In Austin tragedy struck, and struck repeatedly. Porter married a young woman whose parents had died of tuberculosis, and who was to meet the same fate a number of years later. Their first-born died, but their second child, Margaret, grew to maturity and survived her father. Porter's attempt to build up a small humorous weekly failed. He obtained a job as a teller in a bank, which his biographers, Robert H. Davis and Arthur B. Maurice, who wrote The Caliph of Bagdad, called "an astonishing bank, run with astonishing laxity." When irregularities were found in Porter's accounts, a shortage of less than a thousand dollars, he lost his job with the bank and went to Houston, where he worked for a
time on the Houston Post. When, a few years later, the federal authorities ordered him to stand trial, he left via New Orleans for Honduras. A little over two years later the illness of his wife called him back to Austin, and he faced federal prosecution.
Apparently Porter made no effort to defend himself. His flight to Honduras counted heavily against him, although he lived in Austin nearly a year before he was tried. He was found guilty and served a few months over three years in the Columbus, Ohio, Penitentiary. In the prison he worked as a drug clerk, had considerable freedom of movement, and could even walk about the city. He had attempted a few stories before, but it was in Columbus that he began seriously to write, and to store up what the inmates told him. It was there also that he was supposed to have picked up the name O. Henry from a prison guard named Orrin Henry, though Porter never gave a clear explanation of its origin.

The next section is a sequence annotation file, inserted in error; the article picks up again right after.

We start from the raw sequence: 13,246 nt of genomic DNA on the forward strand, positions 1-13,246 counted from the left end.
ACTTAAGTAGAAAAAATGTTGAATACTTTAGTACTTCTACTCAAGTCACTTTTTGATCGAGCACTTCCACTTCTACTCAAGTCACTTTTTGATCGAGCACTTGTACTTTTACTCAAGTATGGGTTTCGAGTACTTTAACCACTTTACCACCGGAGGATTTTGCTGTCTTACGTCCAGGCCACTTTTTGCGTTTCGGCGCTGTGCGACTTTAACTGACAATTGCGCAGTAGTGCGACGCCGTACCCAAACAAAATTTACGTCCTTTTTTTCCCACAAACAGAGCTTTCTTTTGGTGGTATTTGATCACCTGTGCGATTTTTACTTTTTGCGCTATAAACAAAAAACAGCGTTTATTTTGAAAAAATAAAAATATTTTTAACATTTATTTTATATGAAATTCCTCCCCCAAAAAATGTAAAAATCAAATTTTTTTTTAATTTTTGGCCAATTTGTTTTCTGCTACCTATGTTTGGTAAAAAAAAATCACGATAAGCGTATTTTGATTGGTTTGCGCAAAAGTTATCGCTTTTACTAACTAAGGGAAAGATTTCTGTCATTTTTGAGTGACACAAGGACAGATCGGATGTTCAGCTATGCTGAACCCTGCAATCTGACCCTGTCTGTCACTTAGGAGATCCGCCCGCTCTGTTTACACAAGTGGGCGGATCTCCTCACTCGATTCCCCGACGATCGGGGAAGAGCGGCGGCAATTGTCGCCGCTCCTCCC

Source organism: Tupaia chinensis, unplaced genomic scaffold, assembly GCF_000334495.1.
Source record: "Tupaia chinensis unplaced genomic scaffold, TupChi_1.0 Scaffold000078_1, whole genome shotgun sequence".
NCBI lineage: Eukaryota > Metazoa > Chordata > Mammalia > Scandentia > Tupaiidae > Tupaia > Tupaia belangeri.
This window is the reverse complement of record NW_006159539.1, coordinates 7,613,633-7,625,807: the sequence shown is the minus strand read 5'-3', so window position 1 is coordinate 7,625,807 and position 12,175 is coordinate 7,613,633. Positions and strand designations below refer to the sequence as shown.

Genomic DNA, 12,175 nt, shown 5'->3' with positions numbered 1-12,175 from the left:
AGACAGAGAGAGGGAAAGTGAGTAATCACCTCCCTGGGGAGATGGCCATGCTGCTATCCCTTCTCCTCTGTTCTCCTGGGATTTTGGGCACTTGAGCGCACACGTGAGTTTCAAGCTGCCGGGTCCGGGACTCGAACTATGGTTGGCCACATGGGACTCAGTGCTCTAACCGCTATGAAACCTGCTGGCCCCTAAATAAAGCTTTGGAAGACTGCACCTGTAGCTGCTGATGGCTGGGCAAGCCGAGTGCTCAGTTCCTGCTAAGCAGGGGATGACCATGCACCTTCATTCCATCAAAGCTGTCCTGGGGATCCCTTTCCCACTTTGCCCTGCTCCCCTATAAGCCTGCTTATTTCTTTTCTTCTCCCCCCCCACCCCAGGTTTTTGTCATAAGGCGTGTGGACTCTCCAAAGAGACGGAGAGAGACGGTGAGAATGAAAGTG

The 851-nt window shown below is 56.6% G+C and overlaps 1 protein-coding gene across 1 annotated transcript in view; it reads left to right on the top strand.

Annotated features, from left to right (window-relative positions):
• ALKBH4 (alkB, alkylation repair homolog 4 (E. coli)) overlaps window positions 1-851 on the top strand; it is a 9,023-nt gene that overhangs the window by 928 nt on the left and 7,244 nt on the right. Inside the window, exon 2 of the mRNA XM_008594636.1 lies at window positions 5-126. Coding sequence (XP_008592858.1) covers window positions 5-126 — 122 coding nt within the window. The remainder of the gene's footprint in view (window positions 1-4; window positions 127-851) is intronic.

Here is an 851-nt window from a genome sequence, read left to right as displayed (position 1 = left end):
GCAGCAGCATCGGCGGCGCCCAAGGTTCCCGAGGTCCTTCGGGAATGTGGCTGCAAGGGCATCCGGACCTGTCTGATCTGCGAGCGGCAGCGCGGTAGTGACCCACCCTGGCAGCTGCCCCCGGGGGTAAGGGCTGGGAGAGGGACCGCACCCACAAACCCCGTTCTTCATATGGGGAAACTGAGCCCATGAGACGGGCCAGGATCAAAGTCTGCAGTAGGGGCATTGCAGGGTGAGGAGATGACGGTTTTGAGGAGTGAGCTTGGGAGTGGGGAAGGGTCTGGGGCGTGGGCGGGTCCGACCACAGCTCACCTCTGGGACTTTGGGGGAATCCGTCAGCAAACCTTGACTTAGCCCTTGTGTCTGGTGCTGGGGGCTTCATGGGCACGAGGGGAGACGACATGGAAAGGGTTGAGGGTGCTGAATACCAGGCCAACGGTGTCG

O. Henry had contributed "Whistling Dick's Christmas Story" to McClure's in 1899, and "Georgia's Ruling" to the Outlook in 1900, and had written ten other stories while in prison, including "A Blackjack Bargainer," "The Enchanted Kiss," and "The Duplicity of Hargraves." For three months he lived in a shabby bedroom in Pittsburgh and sent manuscripts to New York editors. Ainslee's Magazine offered to guarantee him a regular income if he would move to New York, and in the spring of 1902 he came. What followed is a fabulous story of success. In less than eight years O. Henry became the most widely read storyteller in the country. Readers were enchanted with the romance that he found in drab boardinghouses and forgotten streets. They shared his pity for little people and savored his nostalgia for what might have been, and they were delighted when his surprise endings routed misfortune. In Cabbages and Kings (1904) appeared his stories about Central America, which had a certain degree of unity because a young editor named Witter Bynner persuaded him to write an opening and a closing sketch for them. In his second book, The Four Million, he collected stories about New York. Other tales appeared in The Trimmed Lamp (1907), Heart of the West (1907), The Voice of the City (1908), Roads of Destiny (1909), Options (1909), Strictly Business (1910), Whirligigs (1910), and in three books issued after his death: The Gentle Grafter, mostly yarns about the suave swindler Jeff Peters, based on what O. Henry had heard in prison; Rolling Stones; and Waifs and Strays. A number of unsigned stories taken from the files of the Houston Post and thought to have been written by O. Henry were published in 1936, but they are of indifferent quality and not positively identified as his.
Some of O. Henry's shortest stories are also among his best. This includes several that appear to have been well planned. "The Gift of the Magi" is based on his favorite use of coincidence, but the tender spirit